What Makes the Best Yard Fence for Kids

For some, fences represent the American dream. To others, a fence is a great way to outline your property or to add some curb appeal. But it’s undeniable that a fence around your yard is a safety feature if you have small children, pets or animals. With the right fence, you can keep your kids safe in the yard without worrying about them wandering off into the street or into your neighbor’s space.

Unlike a fence that’s primarily used for how it looks or to signify a property line, the best yard fence for kids serves two primary functions. On the one hand, it keeps your kids from trespassing beyond the safe area of your yard. On the other, it prevents the outside world from intruding in on the safety and sanctity of your yard. And when it comes to the fence that you use to protect your children, everything matters — from the material used to the design and even its dimensions.

Consideration One: Fence Materials

While a nice, solid wooden fence is likely what most people have in mind when they picture a typical home, the best yard fence for kids is actually not a wood fence at all. Wood can splinter, chip and break, and, if it spends any significant amount of time water-logged, it rots. Wooden fences are also made with nails and other objects that can come undone as the wood around them deteriorates, creating safety hazards for curious kids that won’t know to leave the dangerous stuff alone.

A metal fence can be a great alternative to wood, as it won’t degrade over time, and different metals can give a dramatically different feel. Aluminum fences are smooth, strong and won’t rust, and they can be painted a dark black to give an inconspicuous look, making them one of the best yard fences for kids. Wrought iron is a heavier, more complicated fence, but it’s traditional and stately look is unmistakable. However, iron and other similar metals require preventative measures to keep them from rusting, making them an improper choice for kids.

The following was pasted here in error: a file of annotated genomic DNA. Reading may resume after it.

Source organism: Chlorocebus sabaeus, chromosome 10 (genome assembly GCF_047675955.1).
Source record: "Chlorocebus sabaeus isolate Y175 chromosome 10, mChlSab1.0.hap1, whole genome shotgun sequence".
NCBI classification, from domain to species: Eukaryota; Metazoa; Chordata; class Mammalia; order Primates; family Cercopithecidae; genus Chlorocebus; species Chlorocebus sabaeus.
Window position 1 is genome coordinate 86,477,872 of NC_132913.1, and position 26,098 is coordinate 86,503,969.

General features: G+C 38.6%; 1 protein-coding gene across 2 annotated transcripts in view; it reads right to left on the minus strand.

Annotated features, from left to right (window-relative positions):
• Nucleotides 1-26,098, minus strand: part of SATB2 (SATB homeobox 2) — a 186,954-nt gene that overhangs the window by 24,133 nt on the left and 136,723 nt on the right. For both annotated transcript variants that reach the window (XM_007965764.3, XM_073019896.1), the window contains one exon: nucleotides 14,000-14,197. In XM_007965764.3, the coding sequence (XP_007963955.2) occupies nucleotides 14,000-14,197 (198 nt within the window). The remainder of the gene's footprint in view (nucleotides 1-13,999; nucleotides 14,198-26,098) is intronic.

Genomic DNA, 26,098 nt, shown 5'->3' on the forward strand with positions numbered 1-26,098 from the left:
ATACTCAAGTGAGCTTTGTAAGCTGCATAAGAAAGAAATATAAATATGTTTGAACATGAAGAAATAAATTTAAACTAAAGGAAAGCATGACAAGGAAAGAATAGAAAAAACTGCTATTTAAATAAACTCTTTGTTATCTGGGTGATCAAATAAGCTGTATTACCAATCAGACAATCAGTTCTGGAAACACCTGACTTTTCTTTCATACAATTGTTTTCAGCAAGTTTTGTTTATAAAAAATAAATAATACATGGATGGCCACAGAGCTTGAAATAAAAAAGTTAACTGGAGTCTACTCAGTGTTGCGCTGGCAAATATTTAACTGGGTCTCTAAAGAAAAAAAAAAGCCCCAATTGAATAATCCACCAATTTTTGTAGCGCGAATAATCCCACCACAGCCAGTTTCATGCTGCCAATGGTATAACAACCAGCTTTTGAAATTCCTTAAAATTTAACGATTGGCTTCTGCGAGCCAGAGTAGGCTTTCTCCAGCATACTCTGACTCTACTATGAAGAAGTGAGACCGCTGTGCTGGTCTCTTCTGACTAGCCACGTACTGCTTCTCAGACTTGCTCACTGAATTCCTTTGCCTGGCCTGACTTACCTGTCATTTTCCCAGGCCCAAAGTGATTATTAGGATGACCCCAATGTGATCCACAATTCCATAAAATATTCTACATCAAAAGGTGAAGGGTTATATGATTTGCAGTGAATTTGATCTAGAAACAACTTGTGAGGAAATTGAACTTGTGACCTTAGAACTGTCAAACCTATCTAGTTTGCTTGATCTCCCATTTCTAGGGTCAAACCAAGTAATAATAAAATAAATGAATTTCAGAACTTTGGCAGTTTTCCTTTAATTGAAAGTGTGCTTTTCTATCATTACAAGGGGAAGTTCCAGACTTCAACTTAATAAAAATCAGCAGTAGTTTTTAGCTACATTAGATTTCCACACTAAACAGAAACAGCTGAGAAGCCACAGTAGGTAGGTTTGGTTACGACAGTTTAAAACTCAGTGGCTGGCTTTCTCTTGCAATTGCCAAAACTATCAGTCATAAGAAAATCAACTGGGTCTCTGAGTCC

Vinyl fences are another popular option, and they’re both stronger and more flexible than wood. But they cost significantly more, even though they’re build to last and are basically maintenance free like aluminum. Many styles have a sort of faux-wood grain or texture on the surface, which can leave them feeling cheap, but it’s one of the few ways to get a wood style without the problems of real wood. Composite fences are also available that mix wood fibers with plastic, giving the look of wood and the strength and durability of plastic, though quality varies wildly from “Wow, that looks real!” to “eh,” so be sure to inspect samples if you’re considering a composite fence.

Consideration Two: The Railing

When it comes to kids, it’s best to go with a fence that doesn’t have any spikes, protrusions or anything that can snag clothes or parts of the body like hands, arms, legs and feet. While the spikes or decorative tips of more traditional fences may sound like a great idea to discourage trespassers or by making it more difficult to jump the fence, kids are kids, and they’ll be all over that fence the day it’s installed. To help avoid unnecessary injuries, we say skip the decorative barbs and go with a flat rail for the best yard fence for kids.